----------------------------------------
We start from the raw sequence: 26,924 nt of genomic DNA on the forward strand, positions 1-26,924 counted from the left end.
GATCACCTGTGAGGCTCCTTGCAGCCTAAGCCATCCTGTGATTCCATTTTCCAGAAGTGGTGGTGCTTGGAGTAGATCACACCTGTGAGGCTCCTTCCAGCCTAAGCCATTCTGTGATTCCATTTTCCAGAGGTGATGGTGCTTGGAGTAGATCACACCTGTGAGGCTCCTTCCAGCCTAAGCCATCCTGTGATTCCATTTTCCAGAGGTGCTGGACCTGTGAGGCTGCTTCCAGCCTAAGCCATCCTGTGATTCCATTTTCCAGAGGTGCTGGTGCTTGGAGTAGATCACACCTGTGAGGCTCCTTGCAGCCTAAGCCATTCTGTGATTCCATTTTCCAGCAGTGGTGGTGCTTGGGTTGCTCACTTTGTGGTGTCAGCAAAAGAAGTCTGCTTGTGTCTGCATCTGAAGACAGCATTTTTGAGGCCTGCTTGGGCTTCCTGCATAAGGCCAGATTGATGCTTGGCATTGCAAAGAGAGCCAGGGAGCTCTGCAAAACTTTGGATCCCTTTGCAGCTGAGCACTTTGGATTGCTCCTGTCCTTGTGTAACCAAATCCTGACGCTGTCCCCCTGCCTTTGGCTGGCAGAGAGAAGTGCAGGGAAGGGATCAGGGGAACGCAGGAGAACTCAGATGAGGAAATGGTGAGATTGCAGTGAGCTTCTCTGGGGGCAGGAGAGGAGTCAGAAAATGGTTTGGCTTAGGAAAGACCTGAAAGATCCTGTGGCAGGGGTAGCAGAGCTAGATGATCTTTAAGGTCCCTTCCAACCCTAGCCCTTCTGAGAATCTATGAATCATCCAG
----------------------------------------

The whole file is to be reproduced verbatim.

We start from the raw sequence: 26,924 nt of genomic DNA on the forward strand, positions 1-26,924 counted from the left end.
GATCACCTGTGAGGCTCCTTGCAGCCTAAGCCATCCTGTGATTCCATTTTCCAGAAGTGGTGGTGCTTGGAGTAGATCACACCTGTGAGGCTCCTTCCAGCCTAAGCCATTCTGTGATTCCATTTTCCAGAGGTGATGGTGCTTGGAGTAGATCACACCTGTGAGGCTCCTTCCAGCCTAAGCCATCCTGTGATTCCATTTTCCAGAGGTGCTGGACCTGTGAGGCTGCTTCCAGCCTAAGCCATCCTGTGATTCCATTTTCCAGAGGTGCTGGTGCTTGGAGTAGATCACACCTGTGAGGCTCCTTGCAGCCTAAGCCATTCTGTGATTCCATTTTCCAGCAGTGGTGGTGCTTGGGTTGCTCACTTTGTGGTGTCAGCAAAAGAAGTCTGCTTGTGTCTGCATCTGAAGACAGCATTTTTGAGGCCTGCTTGGGCTTCCTGCATAAGGCCAGATTGATGCTTGGCATTGCAAAGAGAGCCAGGGAGCTCTGCAAAACTTTGGATCCCTTTGCAGCTGAGCACTTTGGATTGCTCCTGTCCTTGTGTAACCAAATCCTGACGCTGTCCCCCTGCCTTTGGCTGGCAGAGAGAAGTGCAGGGAAGGGATCAGGGGAACGCAGGAGAACTCAGATGAGGAAATGGTGAGATTGCAGTGAGCTTCTCTGGGGGCAGGAGAGGAGTCAGAAAATGGTTTGGCTTAGGAAAGACCTGAAAGATCCTGTGGCAGGGGTAGCAGAGCTAGATGATCTTTAAGGTCCCTTCCAACCCTAGCCCTTCTGAGAATCTATGAATCATCCAG